By Christopher Smith
The federal government will fail to provide quality health care when the Affordable Care Act goes into full swing next year, says U.S. Rep. Tom Price, R-6th District.
Price visited Hamilton Medical Center Friday morning for the first time and said he was reminded of his time as an orthopedic surgeon as he toured the hospital’s labs.
His assessment of Hamilton?
“In spite of challenges that exist, everyone here is doing very good,” he said.
Price said health care is becoming challenging because “it is threatened in so many ways by Washington right now.”
“We’re going to see the new health care system in its full glory in a relatively short time,” he said. “A system the federal government believes is best for you. ... It’s not best for you. What’s best for you is what you and your doctor decides is best for you and not what the government decides is best for you.”
Price’s district lies in the northern suburbs of Atlanta. He lives in Roswell.
Price said he felt a “red flag” last week when the Obama administration announced the new system will have a single health care plan for small business by 2014 and not a variety of plans as several expected.
“I just hope that sends a red flag to others,” he said. “Especially people who don’t realize the federal government can’t do this job ... they will run it and have an outcome that is adverse to the health quality for citizens across this state and the country. Nobody believes one plan fits all and so now the administration is saying they’re not able to do the job right.
“It’s just wrong. That’s not the way health care works best ... that’s not how physicians work best for their patients.”
Another concern Price says he has is the possibility that several employers won’t offer health coverage anymore, forcing several million people to opt for government-controlled exchanges, which provide insurance plans with different ranges of coverage for those without employer benefits.
The Congressional Budget Office projects up to 8 million workers will lose their employer-provided health insurance by 2022.
“I think it’s going to be a whole lot more,” Price said. “I think it will be millions more ... if not over a 100 million people who lose the ability to have the health coverage they want or currently have.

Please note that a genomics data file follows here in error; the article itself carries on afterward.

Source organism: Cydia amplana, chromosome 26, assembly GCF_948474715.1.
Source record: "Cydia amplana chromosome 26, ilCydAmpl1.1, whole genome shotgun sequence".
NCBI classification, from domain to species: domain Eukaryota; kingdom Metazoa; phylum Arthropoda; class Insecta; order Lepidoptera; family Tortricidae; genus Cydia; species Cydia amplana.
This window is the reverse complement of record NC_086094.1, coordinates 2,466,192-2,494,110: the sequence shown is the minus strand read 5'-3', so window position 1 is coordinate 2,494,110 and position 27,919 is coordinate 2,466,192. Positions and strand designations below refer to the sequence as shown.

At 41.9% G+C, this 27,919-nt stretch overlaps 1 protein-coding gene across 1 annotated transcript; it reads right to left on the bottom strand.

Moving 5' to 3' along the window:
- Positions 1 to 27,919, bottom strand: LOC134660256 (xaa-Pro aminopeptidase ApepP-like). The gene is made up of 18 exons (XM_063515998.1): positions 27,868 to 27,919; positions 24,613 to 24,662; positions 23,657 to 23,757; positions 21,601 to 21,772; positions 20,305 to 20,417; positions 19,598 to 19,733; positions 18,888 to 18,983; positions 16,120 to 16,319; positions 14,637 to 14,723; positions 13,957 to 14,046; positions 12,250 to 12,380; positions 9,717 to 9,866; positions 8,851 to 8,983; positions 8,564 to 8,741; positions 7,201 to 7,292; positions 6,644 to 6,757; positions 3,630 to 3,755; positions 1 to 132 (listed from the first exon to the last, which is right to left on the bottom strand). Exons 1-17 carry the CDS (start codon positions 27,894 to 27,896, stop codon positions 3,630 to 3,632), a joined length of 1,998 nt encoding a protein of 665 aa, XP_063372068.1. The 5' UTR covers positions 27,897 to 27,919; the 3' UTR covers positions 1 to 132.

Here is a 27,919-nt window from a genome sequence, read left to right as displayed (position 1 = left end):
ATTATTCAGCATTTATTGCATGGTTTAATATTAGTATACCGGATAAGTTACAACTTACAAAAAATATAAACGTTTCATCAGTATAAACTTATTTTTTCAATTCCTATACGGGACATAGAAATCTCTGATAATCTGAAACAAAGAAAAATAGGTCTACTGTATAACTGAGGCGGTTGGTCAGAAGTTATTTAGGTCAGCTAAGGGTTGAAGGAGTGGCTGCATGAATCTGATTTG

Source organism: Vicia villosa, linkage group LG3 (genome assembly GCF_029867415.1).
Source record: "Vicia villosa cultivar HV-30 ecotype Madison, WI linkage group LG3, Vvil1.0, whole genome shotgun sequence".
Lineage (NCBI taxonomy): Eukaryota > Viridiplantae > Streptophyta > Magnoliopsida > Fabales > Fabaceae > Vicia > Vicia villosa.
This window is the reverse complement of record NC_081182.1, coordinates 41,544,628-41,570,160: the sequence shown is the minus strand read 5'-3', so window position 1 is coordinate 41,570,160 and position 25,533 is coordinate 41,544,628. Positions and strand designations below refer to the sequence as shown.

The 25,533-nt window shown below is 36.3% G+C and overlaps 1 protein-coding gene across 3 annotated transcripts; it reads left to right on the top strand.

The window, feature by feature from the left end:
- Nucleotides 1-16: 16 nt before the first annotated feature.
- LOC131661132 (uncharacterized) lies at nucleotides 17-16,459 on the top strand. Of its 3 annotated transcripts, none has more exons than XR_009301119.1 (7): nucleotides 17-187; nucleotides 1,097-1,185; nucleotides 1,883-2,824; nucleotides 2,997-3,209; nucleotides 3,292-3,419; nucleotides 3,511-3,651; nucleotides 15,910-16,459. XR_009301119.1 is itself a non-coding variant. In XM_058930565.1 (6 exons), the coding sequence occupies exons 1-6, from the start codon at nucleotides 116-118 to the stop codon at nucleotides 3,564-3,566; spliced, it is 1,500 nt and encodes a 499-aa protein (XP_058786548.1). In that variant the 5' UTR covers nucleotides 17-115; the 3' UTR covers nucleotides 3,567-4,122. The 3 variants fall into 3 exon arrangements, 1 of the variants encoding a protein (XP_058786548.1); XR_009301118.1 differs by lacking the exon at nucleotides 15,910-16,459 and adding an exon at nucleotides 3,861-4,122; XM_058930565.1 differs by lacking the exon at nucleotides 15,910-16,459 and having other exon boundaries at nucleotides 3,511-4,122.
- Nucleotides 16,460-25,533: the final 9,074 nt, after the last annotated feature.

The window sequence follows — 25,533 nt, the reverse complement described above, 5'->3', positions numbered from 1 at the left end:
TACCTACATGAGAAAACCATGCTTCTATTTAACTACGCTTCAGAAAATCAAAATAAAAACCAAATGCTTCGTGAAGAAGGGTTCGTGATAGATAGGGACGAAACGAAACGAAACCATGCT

“Why? Because employers are going to say, ‘It doesn’t make economic sense for us to continue to provide health coverage when that cost is going up and up and up.’ When the penalty for not providing health care is less expensive for an employer ... and the individual is required to get health care by law ... people will get forced into an exchange.”
Price is also worried about the impact of the new health care system on the federal budget.
“It’s a budget buster,” he said. “The Congressional Budget Office originally estimated the cost of the legislation is going to be about $950 billion. Now the estimate is over $2 trillion over a 10-year period of time and those are numbers that are not sustainable. Sadly, what that means is the federal government will come in and say, ‘You can’t have the kind of health care you want.’ ... That’s bad news.”
The good news to Price?
“There are wonderful positive solutions out there,” he said. “That’s what some of us in Congress continue to push for. I call it patient-centered health care. That’s where patients and families and doctors are making the health care decisions, not the federal government. That’s where we hope to move Washington over the coming years ... (legislation) that makes it to where Washington isn’t controlling your health care. I think that’s the vision the American people have.”
But congressmen aren’t the only ones who can change the new health care system if they’re unhappy with it next year, Price said.
“The regular citizen out there needs to recognize that huge changes are coming,” he said. “They need to let their representatives at the state and federal level know that what they want is the greatest number of choices for themselves and their families. The last thing people want or desire is for the federal government to decide what kind of health care they will receive. That’s the message I want to deliver.”